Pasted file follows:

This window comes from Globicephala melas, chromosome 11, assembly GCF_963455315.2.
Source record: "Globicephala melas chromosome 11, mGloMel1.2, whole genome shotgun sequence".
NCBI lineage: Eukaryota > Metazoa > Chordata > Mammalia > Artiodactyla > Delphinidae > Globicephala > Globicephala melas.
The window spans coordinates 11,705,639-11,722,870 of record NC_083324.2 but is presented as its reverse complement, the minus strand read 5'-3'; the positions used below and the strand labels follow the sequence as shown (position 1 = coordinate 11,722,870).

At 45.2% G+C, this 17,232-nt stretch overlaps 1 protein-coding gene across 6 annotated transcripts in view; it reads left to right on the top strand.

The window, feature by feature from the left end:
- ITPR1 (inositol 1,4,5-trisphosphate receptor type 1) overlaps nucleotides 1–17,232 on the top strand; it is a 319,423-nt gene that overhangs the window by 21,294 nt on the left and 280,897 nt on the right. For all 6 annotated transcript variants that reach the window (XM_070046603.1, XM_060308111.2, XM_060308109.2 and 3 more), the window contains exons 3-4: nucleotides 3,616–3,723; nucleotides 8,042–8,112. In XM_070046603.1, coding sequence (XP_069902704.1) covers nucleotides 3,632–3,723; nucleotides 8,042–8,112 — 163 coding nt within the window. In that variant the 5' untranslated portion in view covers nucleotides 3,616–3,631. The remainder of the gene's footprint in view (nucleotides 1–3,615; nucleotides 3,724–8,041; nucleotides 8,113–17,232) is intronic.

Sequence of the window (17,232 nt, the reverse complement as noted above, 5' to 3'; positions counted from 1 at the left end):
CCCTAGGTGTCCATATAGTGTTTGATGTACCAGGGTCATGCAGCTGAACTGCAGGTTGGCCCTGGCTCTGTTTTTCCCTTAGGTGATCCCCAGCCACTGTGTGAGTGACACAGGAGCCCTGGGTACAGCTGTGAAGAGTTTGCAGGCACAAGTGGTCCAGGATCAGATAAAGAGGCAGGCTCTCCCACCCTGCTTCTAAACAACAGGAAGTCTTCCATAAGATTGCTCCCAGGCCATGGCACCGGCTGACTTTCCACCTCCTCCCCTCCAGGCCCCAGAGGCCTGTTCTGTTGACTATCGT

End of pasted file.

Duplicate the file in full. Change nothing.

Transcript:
This window comes from Globicephala melas, chromosome 11, assembly GCF_963455315.2.
Source record: "Globicephala melas chromosome 11, mGloMel1.2, whole genome shotgun sequence".
NCBI lineage: Eukaryota > Metazoa > Chordata > Mammalia > Artiodactyla > Delphinidae > Globicephala > Globicephala melas.
The window spans coordinates 11,705,639-11,722,870 of record NC_083324.2 but is presented as its reverse complement, the minus strand read 5'-3'; the positions used below and the strand labels follow the sequence as shown (position 1 = coordinate 11,722,870).

At 45.2% G+C, this 17,232-nt stretch overlaps 1 protein-coding gene across 6 annotated transcripts in view; it reads left to right on the top strand.

The window, feature by feature from the left end:
- ITPR1 (inositol 1,4,5-trisphosphate receptor type 1) overlaps nucleotides 1–17,232 on the top strand; it is a 319,423-nt gene that overhangs the window by 21,294 nt on the left and 280,897 nt on the right. For all 6 annotated transcript variants that reach the window (XM_070046603.1, XM_060308111.2, XM_060308109.2 and 3 more), the window contains exons 3-4: nucleotides 3,616–3,723; nucleotides 8,042–8,112. In XM_070046603.1, coding sequence (XP_069902704.1) covers nucleotides 3,632–3,723; nucleotides 8,042–8,112 — 163 coding nt within the window. In that variant the 5' untranslated portion in view covers nucleotides 3,616–3,631. The remainder of the gene's footprint in view (nucleotides 1–3,615; nucleotides 3,724–8,041; nucleotides 8,113–17,232) is intronic.

Sequence of the window (17,232 nt, the reverse complement as noted above, 5' to 3'; positions counted from 1 at the left end):
CCCTAGGTGTCCATATAGTGTTTGATGTACCAGGGTCATGCAGCTGAACTGCAGGTTGGCCCTGGCTCTGTTTTTCCCTTAGGTGATCCCCAGCCACTGTGTGAGTGACACAGGAGCCCTGGGTACAGCTGTGAAGAGTTTGCAGGCACAAGTGGTCCAGGATCAGATAAAGAGGCAGGCTCTCCCACCCTGCTTCTAAACAACAGGAAGTCTTCCATAAGATTGCTCCCAGGCCATGGCACCGGCTGACTTTCCACCTCCTCCCCTCCAGGCCCCAGAGGCCTGTTCTGTTGACTATCGT